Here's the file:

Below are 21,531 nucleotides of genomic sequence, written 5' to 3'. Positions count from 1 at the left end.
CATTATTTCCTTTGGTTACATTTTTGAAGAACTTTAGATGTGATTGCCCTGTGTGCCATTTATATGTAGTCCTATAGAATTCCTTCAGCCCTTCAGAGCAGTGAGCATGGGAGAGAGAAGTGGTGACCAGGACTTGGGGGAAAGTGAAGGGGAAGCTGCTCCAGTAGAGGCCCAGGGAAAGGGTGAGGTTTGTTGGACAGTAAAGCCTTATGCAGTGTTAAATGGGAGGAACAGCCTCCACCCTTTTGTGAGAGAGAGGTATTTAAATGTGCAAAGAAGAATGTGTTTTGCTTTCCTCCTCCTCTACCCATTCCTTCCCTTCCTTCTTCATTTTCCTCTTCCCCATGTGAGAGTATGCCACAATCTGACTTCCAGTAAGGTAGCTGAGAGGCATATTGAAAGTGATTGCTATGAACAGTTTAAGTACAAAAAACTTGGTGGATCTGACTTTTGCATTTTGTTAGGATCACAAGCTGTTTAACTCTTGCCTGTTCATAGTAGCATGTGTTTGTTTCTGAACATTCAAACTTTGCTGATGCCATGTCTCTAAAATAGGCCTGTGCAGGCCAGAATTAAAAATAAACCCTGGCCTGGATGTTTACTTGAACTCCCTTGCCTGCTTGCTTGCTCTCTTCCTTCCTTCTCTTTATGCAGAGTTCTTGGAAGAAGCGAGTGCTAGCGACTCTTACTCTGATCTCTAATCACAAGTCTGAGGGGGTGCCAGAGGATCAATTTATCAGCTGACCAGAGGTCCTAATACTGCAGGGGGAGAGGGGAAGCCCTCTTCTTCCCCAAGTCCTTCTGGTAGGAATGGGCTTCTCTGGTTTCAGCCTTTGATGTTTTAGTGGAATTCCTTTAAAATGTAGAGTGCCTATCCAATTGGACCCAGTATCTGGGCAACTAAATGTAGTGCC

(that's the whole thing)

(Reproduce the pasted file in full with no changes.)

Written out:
Below are 21,531 nucleotides of genomic sequence, written 5' to 3'. Positions count from 1 at the left end.
CATTATTTCCTTTGGTTACATTTTTGAAGAACTTTAGATGTGATTGCCCTGTGTGCCATTTATATGTAGTCCTATAGAATTCCTTCAGCCCTTCAGAGCAGTGAGCATGGGAGAGAGAAGTGGTGACCAGGACTTGGGGGAAAGTGAAGGGGAAGCTGCTCCAGTAGAGGCCCAGGGAAAGGGTGAGGTTTGTTGGACAGTAAAGCCTTATGCAGTGTTAAATGGGAGGAACAGCCTCCACCCTTTTGTGAGAGAGAGGTATTTAAATGTGCAAAGAAGAATGTGTTTTGCTTTCCTCCTCCTCTACCCATTCCTTCCCTTCCTTCTTCATTTTCCTCTTCCCCATGTGAGAGTATGCCACAATCTGACTTCCAGTAAGGTAGCTGAGAGGCATATTGAAAGTGATTGCTATGAACAGTTTAAGTACAAAAAACTTGGTGGATCTGACTTTTGCATTTTGTTAGGATCACAAGCTGTTTAACTCTTGCCTGTTCATAGTAGCATGTGTTTGTTTCTGAACATTCAAACTTTGCTGATGCCATGTCTCTAAAATAGGCCTGTGCAGGCCAGAATTAAAAATAAACCCTGGCCTGGATGTTTACTTGAACTCCCTTGCCTGCTTGCTTGCTCTCTTCCTTCCTTCTCTTTATGCAGAGTTCTTGGAAGAAGCGAGTGCTAGCGACTCTTACTCTGATCTCTAATCACAAGTCTGAGGGGGTGCCAGAGGATCAATTTATCAGCTGACCAGAGGTCCTAATACTGCAGGGGGAGAGGGGAAGCCCTCTTCTTCCCCAAGTCCTTCTGGTAGGAATGGGCTTCTCTGGTTTCAGCCTTTGATGTTTTAGTGGAATTCCTTTAAAATGTAGAGTGCCTATCCAATTGGACCCAGTATCTGGGCAACTAAATGTAGTGCC